Beatrice Nanyangwe is now used to seeing hordes of people watch her work at her carpentry workshop in Ndola, the capital of Zambia’s Copperbelt province.
“Most people are awestruck when they see me making furniture because they find it both fascinating and odd for a woman to be doing this kind of work,” said the 50-year-old Nanyangwe.Nanyangwe, who is based in Ndola’s Chipulukusu compound, has been making a range of furniture pieces for over a year, something she embarked on after undergoing training in carpentry and joinery at a correctional facility few years ago in Lusaka, the Zambian capital. She recalled that among the many skills training opportunities offered at the facility, she chose to take up carpentry because she is passionate about making furniture pieces.”Carpentry has always been my passion, but I never got the chance to do it when I was younger due to a number of reasons. It was when I was in incarceration for eight months that I got the opportunity to receive training and become a certified carpenter,” she said. She believed her move to venture into a male-dominated field is encouraging other women to exploit their abilities and better themselves and societies. “Most women that stop by my workspace indicate that they are inspired by my work and want to learn how to do carpentry works,” Nanyangwe enthused.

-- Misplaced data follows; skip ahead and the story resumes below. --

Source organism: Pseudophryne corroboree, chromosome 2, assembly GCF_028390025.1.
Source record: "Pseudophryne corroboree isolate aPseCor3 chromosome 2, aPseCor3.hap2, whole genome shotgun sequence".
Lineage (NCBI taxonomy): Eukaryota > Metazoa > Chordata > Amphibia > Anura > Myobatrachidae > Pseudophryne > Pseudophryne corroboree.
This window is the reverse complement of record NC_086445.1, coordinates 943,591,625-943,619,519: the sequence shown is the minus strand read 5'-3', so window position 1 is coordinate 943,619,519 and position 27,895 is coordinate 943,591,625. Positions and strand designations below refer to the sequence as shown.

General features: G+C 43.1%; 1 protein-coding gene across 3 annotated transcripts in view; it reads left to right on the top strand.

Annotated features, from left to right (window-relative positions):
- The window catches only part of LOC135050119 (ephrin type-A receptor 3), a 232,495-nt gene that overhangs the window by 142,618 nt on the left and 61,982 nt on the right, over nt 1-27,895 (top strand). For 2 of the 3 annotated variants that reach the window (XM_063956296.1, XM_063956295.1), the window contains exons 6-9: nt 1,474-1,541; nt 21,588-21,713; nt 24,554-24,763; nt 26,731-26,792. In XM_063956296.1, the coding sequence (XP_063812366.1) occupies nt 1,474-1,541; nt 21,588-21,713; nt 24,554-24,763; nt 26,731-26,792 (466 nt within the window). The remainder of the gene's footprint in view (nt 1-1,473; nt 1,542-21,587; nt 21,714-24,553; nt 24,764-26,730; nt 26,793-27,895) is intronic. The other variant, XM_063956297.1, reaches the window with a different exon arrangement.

The mother of six further revealed that making a range of furniture pieces is now her main source of livelihood that is enabling her to earn enough to support her family. And her husband Caphas Mulenga, who is also a carpenter, said that having a wife in the same trade has made things easier for him and that he is not intimidated by her knowledge of a craft that is often seen as a preserve of men.”She often helps me whenever I get overwhelmed with orders from clients. It is good to have a partner that not only understands your work but is also able to help,” said the 42-year-old Mulenga.
While appealing to men to help women realize their potential by supporting them, Mulenga said that many women and girls are well able to contribute to societies but they are inhibited by gender stereotypes. “Assigning women duties using social constructs limits their potential. My wife has proved that women are capable of doing most of the work that society thinks can only be done by men,” Mulenga asserted.